This is what is meant by the war in heaven—the ecclesiastical or religious heaven. It is said that Michael (Christ) and His angels (ministers) fought; and the dragon (the false religious system of Paganism which was dominated, permeated, and engineered by the spirit of the devil himself) and his angels (the priests or ministers or prophets of this false system of religion) fought.

A clear example that this was in the ecclesiastical heaven (the violent opposition between true and false idolatrous religion) is found in Acts 19:23-41. On this occasion Paul and some companions had gone into Asia preaching the gospel of Christ. They came to Ephesus, which was much given to the idolatrous worship of the goddess Diana. As they taught the people that there were no gods which were made with hands, a violent opposition developed against them. They were mistreated and man-handled, and there was much confusion throughout the entire city; the people of that place cried with one voice for about the space of two hours, “Great is Diana of the Ephesians.” Other examples can be found in the New Testament and many, many such cases can be found in church history.

This is what is meant by the woman’s child being caught up to God and to His throne. When the converts were born or brought forth, then they were put to death and their souls ascended to God. It also explains the statement in verse 11 that they loved not their lives unto death. They were willing to die for Jesus’ sake. Paul, who was a martyr for the cause of Christ, said, “Neither count I my life dear unto me, that I might finish my course with joy.”* (Acts 20:24)

The fact that this dragon is called Satan in the 9th verse merely shows the nature of his activity. Satan was more or less a general term applying to any individual or power that stood as an opposer. Jesus called Peter “Satan” on one occasion when he stood before Him and attempted to dissuade Him from going up to Jerusalem because he knew He would suffer there (Matthew 16:23). Therefore this false system of religion was called “Satan” because it stood in opposition to the true religion. This does not at all disannul the fact that the term “Satan” is applied to the devil in many instances in the Scriptures, but sufficient evidence has already been produced to show this is not talking about the devil himself in this chapter, but the agent or system through which he operated.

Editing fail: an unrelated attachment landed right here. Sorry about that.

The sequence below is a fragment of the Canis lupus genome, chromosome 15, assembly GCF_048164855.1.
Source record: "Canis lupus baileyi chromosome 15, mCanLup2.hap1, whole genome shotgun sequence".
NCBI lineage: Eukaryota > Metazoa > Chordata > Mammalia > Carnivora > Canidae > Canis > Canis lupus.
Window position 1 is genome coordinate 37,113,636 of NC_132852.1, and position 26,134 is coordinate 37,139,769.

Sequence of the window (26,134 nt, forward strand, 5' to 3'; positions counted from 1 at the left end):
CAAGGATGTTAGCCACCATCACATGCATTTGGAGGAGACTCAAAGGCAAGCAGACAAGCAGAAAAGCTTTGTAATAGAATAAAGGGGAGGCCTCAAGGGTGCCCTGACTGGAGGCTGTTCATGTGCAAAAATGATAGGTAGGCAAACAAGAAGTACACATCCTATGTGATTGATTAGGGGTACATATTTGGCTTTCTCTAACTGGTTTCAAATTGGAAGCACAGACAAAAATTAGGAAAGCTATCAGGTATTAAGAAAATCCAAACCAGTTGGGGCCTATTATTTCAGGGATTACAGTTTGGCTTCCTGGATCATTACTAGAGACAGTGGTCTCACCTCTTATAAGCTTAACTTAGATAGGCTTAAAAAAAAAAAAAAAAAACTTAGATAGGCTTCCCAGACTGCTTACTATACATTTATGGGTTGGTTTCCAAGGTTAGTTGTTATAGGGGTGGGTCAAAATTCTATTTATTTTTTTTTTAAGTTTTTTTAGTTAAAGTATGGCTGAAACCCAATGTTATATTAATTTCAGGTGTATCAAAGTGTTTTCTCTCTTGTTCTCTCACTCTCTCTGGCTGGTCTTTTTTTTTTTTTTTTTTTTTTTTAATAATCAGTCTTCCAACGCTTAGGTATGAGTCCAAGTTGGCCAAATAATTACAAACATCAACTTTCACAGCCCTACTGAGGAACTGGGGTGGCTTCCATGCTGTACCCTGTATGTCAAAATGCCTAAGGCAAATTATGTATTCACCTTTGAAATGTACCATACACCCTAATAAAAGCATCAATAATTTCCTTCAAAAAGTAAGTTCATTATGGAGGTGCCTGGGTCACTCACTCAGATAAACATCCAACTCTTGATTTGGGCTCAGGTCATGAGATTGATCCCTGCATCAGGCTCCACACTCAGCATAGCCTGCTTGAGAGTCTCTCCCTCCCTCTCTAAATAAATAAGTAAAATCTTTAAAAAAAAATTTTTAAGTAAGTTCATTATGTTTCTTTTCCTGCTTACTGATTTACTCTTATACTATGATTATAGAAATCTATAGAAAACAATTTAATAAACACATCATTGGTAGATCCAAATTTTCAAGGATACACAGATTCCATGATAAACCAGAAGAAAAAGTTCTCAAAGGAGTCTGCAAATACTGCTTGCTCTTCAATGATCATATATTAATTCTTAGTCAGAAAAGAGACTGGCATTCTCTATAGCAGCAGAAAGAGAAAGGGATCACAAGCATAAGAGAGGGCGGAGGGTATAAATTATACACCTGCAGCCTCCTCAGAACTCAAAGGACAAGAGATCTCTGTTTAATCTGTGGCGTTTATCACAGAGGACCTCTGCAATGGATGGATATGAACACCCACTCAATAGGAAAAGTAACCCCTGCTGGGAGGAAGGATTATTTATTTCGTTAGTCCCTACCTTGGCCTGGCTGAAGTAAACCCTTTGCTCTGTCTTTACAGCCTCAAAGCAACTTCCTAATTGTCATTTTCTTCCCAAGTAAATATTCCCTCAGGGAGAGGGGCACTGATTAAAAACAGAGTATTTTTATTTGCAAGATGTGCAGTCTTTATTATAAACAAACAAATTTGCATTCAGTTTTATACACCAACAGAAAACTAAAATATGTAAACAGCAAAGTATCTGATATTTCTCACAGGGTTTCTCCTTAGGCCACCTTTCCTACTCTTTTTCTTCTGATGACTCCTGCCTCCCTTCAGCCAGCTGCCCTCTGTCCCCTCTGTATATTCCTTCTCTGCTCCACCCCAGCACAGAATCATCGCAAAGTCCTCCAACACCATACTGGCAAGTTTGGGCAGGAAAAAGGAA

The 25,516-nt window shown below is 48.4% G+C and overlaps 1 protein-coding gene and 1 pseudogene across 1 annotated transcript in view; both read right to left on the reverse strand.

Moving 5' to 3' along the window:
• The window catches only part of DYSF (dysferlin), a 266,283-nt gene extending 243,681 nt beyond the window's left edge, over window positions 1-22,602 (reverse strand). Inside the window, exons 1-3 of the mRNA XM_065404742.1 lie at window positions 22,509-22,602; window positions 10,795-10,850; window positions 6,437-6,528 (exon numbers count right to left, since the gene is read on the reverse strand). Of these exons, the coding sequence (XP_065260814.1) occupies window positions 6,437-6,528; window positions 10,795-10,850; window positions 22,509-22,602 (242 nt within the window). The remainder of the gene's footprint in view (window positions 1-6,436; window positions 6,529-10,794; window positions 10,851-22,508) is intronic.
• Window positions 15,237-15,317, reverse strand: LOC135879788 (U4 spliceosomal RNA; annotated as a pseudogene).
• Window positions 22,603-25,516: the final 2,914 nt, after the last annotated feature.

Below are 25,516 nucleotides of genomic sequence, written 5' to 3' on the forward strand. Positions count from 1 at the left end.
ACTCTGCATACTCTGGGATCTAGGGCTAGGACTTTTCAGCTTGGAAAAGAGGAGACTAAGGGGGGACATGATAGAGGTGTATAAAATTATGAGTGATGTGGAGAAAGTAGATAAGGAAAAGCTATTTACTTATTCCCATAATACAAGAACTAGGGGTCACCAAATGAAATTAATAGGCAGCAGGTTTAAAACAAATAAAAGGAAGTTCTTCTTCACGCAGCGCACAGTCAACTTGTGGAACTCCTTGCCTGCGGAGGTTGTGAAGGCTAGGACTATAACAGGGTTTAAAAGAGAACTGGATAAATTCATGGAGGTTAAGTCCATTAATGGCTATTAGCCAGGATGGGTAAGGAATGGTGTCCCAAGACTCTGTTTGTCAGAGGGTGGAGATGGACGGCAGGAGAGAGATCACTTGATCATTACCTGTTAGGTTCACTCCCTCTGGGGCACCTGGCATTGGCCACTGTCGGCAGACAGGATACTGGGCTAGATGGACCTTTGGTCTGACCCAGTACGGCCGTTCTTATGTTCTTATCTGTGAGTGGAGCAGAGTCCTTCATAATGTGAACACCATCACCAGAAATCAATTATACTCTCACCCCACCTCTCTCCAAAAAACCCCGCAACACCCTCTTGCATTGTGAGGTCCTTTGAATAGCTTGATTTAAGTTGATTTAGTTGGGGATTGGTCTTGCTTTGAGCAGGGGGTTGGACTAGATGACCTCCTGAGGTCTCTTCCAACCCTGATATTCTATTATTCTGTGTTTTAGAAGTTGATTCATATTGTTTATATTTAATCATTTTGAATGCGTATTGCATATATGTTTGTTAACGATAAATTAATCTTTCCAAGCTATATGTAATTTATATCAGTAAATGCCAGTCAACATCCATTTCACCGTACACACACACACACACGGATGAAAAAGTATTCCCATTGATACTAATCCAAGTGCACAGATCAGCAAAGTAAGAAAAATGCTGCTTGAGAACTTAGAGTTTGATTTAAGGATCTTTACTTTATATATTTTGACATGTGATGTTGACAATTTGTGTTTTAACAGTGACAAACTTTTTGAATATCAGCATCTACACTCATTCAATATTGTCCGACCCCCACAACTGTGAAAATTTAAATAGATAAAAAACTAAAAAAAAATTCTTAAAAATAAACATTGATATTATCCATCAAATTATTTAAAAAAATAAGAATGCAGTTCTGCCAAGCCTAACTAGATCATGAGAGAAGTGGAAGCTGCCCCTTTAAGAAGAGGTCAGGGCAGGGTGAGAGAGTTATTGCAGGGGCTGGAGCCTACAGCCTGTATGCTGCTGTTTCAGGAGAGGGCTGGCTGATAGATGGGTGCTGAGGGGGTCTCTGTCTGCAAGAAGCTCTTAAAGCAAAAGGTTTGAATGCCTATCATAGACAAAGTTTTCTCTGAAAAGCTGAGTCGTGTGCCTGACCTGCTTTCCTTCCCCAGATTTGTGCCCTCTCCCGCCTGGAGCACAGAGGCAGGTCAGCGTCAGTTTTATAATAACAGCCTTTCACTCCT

Verse 9 says the dragon and his angels were cast out. As the truth of God with its enlightening and regenerating power continued to spread through the earth through the efforts and work of Christ, His apostles, and then the great company of the early church, the deceptions of the devil in this false system of idolatrous worship were more and more uncovered and exposed, until the people were able to see the truth and the condition they were in. As they did, they threw down the false worship, through which the devil had been successful so long in deceiving their darkened souls and causing them to hold it in high esteem in their hearts. And so that idolatrous worship was exposed by the light of truth; it was then cast out of the high esteem and allegiance of the people and cast down to a low plane of ill-repute, and was looked on with disdain and contempt by the people, as they discovered its errors and turned unto the truth. Therefore it is said to have been cast out of heaven—the high and exalted place it had in the hearts of the people.

Bear in mind that these verses are talking about the dragon all the time, and we have already seen clearly by the Scriptures what the dragon symbolized.